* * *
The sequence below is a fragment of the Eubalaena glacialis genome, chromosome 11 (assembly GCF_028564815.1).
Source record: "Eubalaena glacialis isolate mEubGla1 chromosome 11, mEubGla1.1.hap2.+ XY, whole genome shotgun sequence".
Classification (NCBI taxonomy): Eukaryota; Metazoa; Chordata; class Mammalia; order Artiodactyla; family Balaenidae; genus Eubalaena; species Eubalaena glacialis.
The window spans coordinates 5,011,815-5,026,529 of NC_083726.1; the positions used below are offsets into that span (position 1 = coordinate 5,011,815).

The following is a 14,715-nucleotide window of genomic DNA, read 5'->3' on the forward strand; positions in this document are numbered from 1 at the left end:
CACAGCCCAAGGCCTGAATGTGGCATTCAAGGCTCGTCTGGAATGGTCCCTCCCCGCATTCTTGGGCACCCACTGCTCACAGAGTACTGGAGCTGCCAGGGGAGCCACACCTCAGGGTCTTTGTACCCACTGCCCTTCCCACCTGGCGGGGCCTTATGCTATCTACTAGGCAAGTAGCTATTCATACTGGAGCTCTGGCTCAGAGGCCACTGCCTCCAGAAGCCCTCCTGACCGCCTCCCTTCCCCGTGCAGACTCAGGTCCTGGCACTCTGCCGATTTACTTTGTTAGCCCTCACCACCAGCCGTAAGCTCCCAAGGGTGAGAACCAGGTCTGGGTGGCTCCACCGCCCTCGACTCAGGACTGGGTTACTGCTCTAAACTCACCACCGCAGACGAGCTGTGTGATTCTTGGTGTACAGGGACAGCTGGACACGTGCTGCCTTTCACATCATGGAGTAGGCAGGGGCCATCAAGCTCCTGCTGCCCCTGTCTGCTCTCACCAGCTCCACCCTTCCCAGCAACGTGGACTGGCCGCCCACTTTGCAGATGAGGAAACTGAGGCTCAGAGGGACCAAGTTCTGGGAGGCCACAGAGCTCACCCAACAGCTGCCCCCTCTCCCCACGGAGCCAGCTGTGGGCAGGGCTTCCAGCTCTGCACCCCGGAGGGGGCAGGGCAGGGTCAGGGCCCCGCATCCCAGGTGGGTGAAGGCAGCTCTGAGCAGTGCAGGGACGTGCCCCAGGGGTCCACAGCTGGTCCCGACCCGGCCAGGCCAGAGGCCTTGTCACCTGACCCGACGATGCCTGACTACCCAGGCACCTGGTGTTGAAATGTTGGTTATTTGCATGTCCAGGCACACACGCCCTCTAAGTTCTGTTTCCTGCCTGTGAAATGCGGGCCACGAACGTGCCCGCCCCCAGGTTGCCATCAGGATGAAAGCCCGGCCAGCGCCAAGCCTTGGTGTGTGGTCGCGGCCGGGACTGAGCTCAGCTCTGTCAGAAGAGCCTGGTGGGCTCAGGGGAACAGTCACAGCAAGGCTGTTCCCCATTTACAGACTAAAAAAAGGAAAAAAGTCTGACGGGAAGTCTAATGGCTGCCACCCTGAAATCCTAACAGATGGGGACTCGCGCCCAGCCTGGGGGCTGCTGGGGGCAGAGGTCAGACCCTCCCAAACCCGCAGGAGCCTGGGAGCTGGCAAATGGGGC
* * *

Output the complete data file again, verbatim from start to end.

The sequence below is a fragment of the Eubalaena glacialis genome, chromosome 11 (assembly GCF_028564815.1).
Source record: "Eubalaena glacialis isolate mEubGla1 chromosome 11, mEubGla1.1.hap2.+ XY, whole genome shotgun sequence".
Classification (NCBI taxonomy): Eukaryota; Metazoa; Chordata; class Mammalia; order Artiodactyla; family Balaenidae; genus Eubalaena; species Eubalaena glacialis.
The window spans coordinates 5,011,815-5,026,529 of NC_083726.1; the positions used below are offsets into that span (position 1 = coordinate 5,011,815).

The following is a 14,715-nucleotide window of genomic DNA, read 5'->3' on the forward strand; positions in this document are numbered from 1 at the left end:
CACAGCCCAAGGCCTGAATGTGGCATTCAAGGCTCGTCTGGAATGGTCCCTCCCCGCATTCTTGGGCACCCACTGCTCACAGAGTACTGGAGCTGCCAGGGGAGCCACACCTCAGGGTCTTTGTACCCACTGCCCTTCCCACCTGGCGGGGCCTTATGCTATCTACTAGGCAAGTAGCTATTCATACTGGAGCTCTGGCTCAGAGGCCACTGCCTCCAGAAGCCCTCCTGACCGCCTCCCTTCCCCGTGCAGACTCAGGTCCTGGCACTCTGCCGATTTACTTTGTTAGCCCTCACCACCAGCCGTAAGCTCCCAAGGGTGAGAACCAGGTCTGGGTGGCTCCACCGCCCTCGACTCAGGACTGGGTTACTGCTCTAAACTCACCACCGCAGACGAGCTGTGTGATTCTTGGTGTACAGGGACAGCTGGACACGTGCTGCCTTTCACATCATGGAGTAGGCAGGGGCCATCAAGCTCCTGCTGCCCCTGTCTGCTCTCACCAGCTCCACCCTTCCCAGCAACGTGGACTGGCCGCCCACTTTGCAGATGAGGAAACTGAGGCTCAGAGGGACCAAGTTCTGGGAGGCCACAGAGCTCACCCAACAGCTGCCCCCTCTCCCCACGGAGCCAGCTGTGGGCAGGGCTTCCAGCTCTGCACCCCGGAGGGGGCAGGGCAGGGTCAGGGCCCCGCATCCCAGGTGGGTGAAGGCAGCTCTGAGCAGTGCAGGGACGTGCCCCAGGGGTCCACAGCTGGTCCCGACCCGGCCAGGCCAGAGGCCTTGTCACCTGACCCGACGATGCCTGACTACCCAGGCACCTGGTGTTGAAATGTTGGTTATTTGCATGTCCAGGCACACACGCCCTCTAAGTTCTGTTTCCTGCCTGTGAAATGCGGGCCACGAACGTGCCCGCCCCCAGGTTGCCATCAGGATGAAAGCCCGGCCAGCGCCAAGCCTTGGTGTGTGGTCGCGGCCGGGACTGAGCTCAGCTCTGTCAGAAGAGCCTGGTGGGCTCAGGGGAACAGTCACAGCAAGGCTGTTCCCCATTTACAGACTAAAAAAAGGAAAAAAGTCTGACGGGAAGTCTAATGGCTGCCACCCTGAAATCCTAACAGATGGGGACTCGCGCCCAGCCTGGGGGCTGCTGGGGGCAGAGGTCAGACCCTCCCAAACCCGCAGGAGCCTGGGAGCTGGCAAATGGGGC